Tasting Notes: Orange Blossom, Apricot, Brown Sugar
Roast level: Light
Region: Odo Shakiso District, Guji Zone
From the roaster: There are few entrances to Guji--a distant and heavily forested swath of land stretching southeast through the lower corner of the massive Oromia region--and none of these routes are short, or for the queasy, in any way. Guji is heavy with primary forest thanks to the Guji tribe, a part of Ethiopia’s vast and diverse Oromo nation, who have for generations organized and legislated to reduce mining and logging outfits in their area, in a struggle to conserve the land’s sacred canopy.
Compared to other coffee-heavy regions, large parts of Guji feel like prehistoric backwoods. Coffee farms in many parts of Guji begin at 2000 meters in elevation and tend to climb from there. The highland farming communities in this part of the country can be at turns Edenic in their natural purity, and startlingly remote. Near the town of Taro, in the Odo Shakiso district, is Kayon Mountain, founded by Ismael Hassen, a native of Kercha district who was born and raised surrounded by Guji’s coffee culture. Kayon Mountain is a massive coffee estate with 500 planted hectares (well over 1000 acres) of select Ethiopian arabica cultivars. The coffee genetics were originally isolated and bred by the Jimma Agricultural Research Center, whose coffee agenda includes studying and distributing select indigenous cultivars of Ethiopian coffee to help domestic farms renew and remain disease-resistant as they evolve. 74110 and 74112 are some of the Center’s oldest, and are both descendants of heirloom varieties of coffee isolated from the Illubabor Zone, an historic coffee region in the West of Ethiopia—also a part of the Oromia Region.
Kayon Mountain is a standout, in many ways, among the broader landscape of Ethiopian coffee. To begin with, estates this large are rare in a country defined by its smallholder systems: there are over four million coffee farmers in Ethiopia and the average cultivation is a few hundred trees each. Next, Kayon Mountain exports its own coffee—a rare standing for farms of any size in Ethiopia—and as a result can bypass the Ethiopian Commodity Exchange auction entirely. Third, the estate was founded in 2012, when the Guji Zone government began carefully approving land grants to groups with ambitious organic farming plans that included the preservation of primary forest among their areas. So not only is the estate extremely young by Ethiopian standards, there is an environmental mandate built into their grant. The Kayon Mountain team has increased production over the past seven harvests and is currently applying for an additional land grant to further expand their operation. In addition to their own planted land, the farm buys and processes cherry from 12 other local, larger farms which are also organic and Rainforest Alliance certified. Throughout the harvest the estate is picking from 9am-5pm. Naturals are produced simply and carefully, by sorting for imperfections and slowly drying on raised beds in the sun. Drying cherry is constantly rotated and sorted by hand at the tables by a large staff. After dry-hulling the finished coffee, which Kayon Mountain also oversees, a final hand-sorting occurs prior to bagging. Naturals produced here tend to be delicately floral and sweet with dried rose, raspberry, strawberry, and milk chocolate.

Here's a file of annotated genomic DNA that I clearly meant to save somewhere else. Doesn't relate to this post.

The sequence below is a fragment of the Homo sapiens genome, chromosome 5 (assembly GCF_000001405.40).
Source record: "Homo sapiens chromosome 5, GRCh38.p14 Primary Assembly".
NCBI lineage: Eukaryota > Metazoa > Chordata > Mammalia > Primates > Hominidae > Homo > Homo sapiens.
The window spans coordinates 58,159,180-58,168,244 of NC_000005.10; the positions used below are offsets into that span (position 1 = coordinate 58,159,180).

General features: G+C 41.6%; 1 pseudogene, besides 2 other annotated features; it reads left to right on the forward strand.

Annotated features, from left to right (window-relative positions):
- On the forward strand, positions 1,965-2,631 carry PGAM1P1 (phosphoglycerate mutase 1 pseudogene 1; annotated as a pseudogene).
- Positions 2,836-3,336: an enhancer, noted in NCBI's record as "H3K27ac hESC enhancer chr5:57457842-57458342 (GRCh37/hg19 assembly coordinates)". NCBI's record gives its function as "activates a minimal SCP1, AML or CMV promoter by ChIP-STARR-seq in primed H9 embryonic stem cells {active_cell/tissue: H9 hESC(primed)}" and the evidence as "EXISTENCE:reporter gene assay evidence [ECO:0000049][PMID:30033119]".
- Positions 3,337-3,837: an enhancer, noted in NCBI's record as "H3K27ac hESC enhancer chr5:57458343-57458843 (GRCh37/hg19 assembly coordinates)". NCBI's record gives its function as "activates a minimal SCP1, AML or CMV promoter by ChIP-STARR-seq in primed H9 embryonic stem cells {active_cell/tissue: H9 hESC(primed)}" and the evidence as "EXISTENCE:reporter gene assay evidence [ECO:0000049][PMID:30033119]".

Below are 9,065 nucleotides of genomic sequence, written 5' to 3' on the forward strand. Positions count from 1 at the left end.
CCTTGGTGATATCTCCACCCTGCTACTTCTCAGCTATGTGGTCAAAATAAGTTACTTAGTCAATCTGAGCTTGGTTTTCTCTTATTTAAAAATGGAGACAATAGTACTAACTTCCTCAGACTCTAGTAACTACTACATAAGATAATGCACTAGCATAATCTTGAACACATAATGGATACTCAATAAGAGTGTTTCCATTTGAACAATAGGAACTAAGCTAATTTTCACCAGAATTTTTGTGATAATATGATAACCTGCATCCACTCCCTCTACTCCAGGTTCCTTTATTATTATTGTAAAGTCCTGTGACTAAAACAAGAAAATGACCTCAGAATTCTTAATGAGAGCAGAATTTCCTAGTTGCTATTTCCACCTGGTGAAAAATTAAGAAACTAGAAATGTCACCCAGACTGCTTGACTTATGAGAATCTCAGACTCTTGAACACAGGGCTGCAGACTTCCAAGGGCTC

Ethiopia’s Guji zone in many ways feels like the next generation of Ethiopian coffee. We see the marketplace itself evolving constantly in this country--the very exciting new wave of direct exports for one, the rise of private washing stations and boutique domestic buyers for another, and the foundation of modernized, large estates with quality and social justice equally at the forefront, setting management examples for producers worldwide. Guji itself however, as a place, a people, and a coffee, is like a newly emerged origin altogether. The forest-heavy zone with a conservationist spirit and uniquely candy-like coffees is getting its break now, and the world is better for it.
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